Oklahoma City family fun can feel like playing a life-wide version of "I spy" sometimes.
Children have this incredible ability to notice what adults right walk past and find wonder in it. I've been asked a couple of times in public forums what my favorite part of parenting is and that's it, unequivocally, because it's like rediscovering everything through them. If adults could find that kind of joy in daily living, I think the depression and anxiety that seem to stalk my generation just might fade against the sunshine of unexpected happiness.
That constant amazement shows up at the park with pebbles. It shows up at the library with new books in a series. And most recently, my children found it at Science Museum Oklahoma.
We've visited the Science Museum several times, pressed all the buttons and marveled at the all there is to see and do. What I didn't expect my children to discover and love, though, was the museum's planetarium. I'm sure we've walked past the entrance more than once and yet, it just hadn't occurred to any of us to go inside.
A planetarium show was starting at 8 p.m. as part of the Museum's Late Nite Labs event, a hosted activities event with hands-on tables that will return in October. My sons are 10, 6 and 3 and none had ever attended anything like that. I vaguely recall the first time I went to a planetarium but I was about 6, I think, at the Museum of the Rockies in Bozeman, Montana. Sitting in the dark with my own kindergartner waiting for the show to start as lights outlining theoretical meteors and constellation maps brought me back to being that age again, not sure of what was next as the light show took us to sunset and the promise of sunrise and all the nights in-between.
It is an odd thing to sit and marvel because we are on the go so much. The fact that no single day is promised but all the tomorrows are almost certain even if what we'll do in them isn't. We're a family of almost six, with a baby due later this spring, so time feels like it's pressing down on the five of us, a pause before moving ever-forward. Space and science and the mysteries of the universe don't come into my field of vision as a parent preoccupied with schedules and what's for dinner. Just then, though, they were everyone's focus and that's something beautiful in this era of constant distraction.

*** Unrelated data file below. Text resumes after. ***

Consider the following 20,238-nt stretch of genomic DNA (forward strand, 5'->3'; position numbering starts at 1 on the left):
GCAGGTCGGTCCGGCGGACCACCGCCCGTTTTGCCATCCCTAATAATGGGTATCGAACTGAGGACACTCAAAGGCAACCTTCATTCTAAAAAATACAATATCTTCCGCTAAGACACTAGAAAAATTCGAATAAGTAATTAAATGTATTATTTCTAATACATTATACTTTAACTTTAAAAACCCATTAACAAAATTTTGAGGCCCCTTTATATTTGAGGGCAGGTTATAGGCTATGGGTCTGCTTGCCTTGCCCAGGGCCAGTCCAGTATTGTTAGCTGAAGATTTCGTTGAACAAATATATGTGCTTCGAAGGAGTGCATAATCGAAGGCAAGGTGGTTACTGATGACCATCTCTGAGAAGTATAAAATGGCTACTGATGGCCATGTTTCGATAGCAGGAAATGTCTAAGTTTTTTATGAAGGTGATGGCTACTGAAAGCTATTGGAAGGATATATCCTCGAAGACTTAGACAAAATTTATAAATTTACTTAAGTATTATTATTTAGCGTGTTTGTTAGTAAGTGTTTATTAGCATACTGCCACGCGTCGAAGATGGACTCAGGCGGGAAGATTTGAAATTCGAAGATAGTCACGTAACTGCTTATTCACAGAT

My sons left knowing what a planetarium is, which I don't know they didn't know, besides any facts about the stars and planets themselves. They love space so I was kind of taken aback by the fact that it was a new experience.
Rocks are another topic of continual interest in this household. I grew up with an engineer and geologists for neighbors so my level of interest in minerals and similar topics is long gone, unfortunately, worn out if it was ever there at all. Sometimes what our parents love just blends into the scenery, so common we don't notice it anymore. My sons, though, are fascinated and this is a good state to foster those interests. Science Museum Oklahoma has a collection on the first floor that my sons were happy to touch and learn about.
The last area that I'd never guessed would call their attention was the Build Your Own Coaster exhibition. We walked by it a few times before they understood that it was a hands-on play center where children can put together ramps, loops and stretches of track to create roller coaster-like structures for rubber balls to bounce down and hopefully reach the end of with the right mix of momentum and designed layout.
The trial and error process of adding new pieces, changing out what doesn't work and figuring out why was surprisingly engaging. As an adult, I would be easily frustrated and liken it to a sisyphean task but none of my children saw it that way at all. They were happy to keep going until it worked, a trait that I'm glad to see and want to encourage. We have marble shoots and Legos and Hot Wheel tracks at home but the scale and modified application of those concepts came together in a way that kept them playing for the better part of an hour.
Last bit of advice: let your kids lead you through all the newness and wonder of spring this season. You just might have a better time than you could ever guess.